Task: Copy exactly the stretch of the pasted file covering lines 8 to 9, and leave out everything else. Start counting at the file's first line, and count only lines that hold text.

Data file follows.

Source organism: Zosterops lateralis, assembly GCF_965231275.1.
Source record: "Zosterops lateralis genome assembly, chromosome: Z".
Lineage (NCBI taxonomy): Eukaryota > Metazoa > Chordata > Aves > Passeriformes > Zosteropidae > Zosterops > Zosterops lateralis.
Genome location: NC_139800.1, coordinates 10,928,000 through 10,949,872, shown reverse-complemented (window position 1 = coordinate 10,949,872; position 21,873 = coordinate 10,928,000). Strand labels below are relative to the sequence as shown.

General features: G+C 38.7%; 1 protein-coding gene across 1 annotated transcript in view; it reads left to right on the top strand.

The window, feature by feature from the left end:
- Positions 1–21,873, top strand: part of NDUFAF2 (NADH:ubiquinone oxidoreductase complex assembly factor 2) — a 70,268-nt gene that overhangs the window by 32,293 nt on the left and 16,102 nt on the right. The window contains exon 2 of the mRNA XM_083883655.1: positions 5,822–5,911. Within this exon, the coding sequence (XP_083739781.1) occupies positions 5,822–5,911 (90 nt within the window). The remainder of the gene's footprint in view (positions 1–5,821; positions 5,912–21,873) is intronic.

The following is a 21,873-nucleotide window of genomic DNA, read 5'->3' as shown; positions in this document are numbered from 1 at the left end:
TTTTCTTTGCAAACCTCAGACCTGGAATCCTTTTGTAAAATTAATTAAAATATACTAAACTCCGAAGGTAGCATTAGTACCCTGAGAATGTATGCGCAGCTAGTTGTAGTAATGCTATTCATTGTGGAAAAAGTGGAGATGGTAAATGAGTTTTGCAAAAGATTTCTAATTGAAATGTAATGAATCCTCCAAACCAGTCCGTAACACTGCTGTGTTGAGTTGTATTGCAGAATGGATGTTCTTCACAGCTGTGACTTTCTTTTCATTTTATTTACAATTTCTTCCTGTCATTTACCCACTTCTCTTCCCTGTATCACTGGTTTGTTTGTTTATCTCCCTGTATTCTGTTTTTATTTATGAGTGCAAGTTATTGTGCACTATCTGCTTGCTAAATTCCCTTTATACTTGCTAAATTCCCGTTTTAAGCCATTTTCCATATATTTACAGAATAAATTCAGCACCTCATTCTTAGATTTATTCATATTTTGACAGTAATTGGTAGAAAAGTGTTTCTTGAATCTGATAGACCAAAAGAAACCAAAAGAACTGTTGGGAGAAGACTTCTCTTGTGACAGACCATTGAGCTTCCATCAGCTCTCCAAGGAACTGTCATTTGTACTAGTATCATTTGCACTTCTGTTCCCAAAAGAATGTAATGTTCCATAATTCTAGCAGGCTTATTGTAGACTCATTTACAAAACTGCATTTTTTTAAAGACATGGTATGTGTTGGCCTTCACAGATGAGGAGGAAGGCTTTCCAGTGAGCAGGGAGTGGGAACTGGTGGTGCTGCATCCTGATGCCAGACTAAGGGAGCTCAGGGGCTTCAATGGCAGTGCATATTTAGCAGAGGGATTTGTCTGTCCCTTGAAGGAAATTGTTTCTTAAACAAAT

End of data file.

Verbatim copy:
The following is a 21,873-nucleotide window of genomic DNA, read 5'->3' as shown; positions in this document are numbered from 1 at the left end:
TTTTCTTTGCAAACCTCAGACCTGGAATCCTTTTGTAAAATTAATTAAAATATACTAAACTCCGAAGGTAGCATTAGTACCCTGAGAATGTATGCGCAGCTAGTTGTAGTAATGCTATTCATTGTGGAAAAAGTGGAGATGGTAAATGAGTTTTGCAAAAGATTTCTAATTGAAATGTAATGAATCCTCCAAACCAGTCCGTAACACTGCTGTGTTGAGTTGTATTGCAGAATGGATGTTCTTCACAGCTGTGACTTTCTTTTCATTTTATTTACAATTTCTTCCTGTCATTTACCCACTTCTCTTCCCTGTATCACTGGTTTGTTTGTTTATCTCCCTGTATTCTGTTTTTATTTATGAGTGCAAGTTATTGTGCACTATCTGCTTGCTAAATTCCCTTTATACTTGCTAAATTCCCGTTTTAAGCCATTTTCCATATATTTACAGAATAAATTCAGCACCTCATTCTTAGATTTATTCATATTTTGACAGTAATTGGTAGAAAAGTGTTTCTTGAATCTGATAGACCAAAAGAAACCAAAAGAACTGTTGGGAGAAGACTTCTCTTGTGACAGACCATTGAGCTTCCATCAGCTCTCCAAGGAACTGTCATTTGTACTAGTATCATTTGCACTTCTGTTCCCAAAAGAATGTAATGTTCCATAATTCTAGCAGGCTTATTGTAGACTCATTTACAAAACTGCATTTTTTTAAAGACATGGTATGTGTTGGCCTTCACAGATGAGGAGGAAGGCTTTCCAGTGAGCAGGGAGTGGGAACTGGTGGTGCTGCATCCTGATGCCAGACTAAGGGAGCTCAGGGGCTTCAATGGCAGTGCATATTTAGCAGAGGGATTTGTCTGTCCCTTGAAGGAAATTGTTTCTTAAACAAAT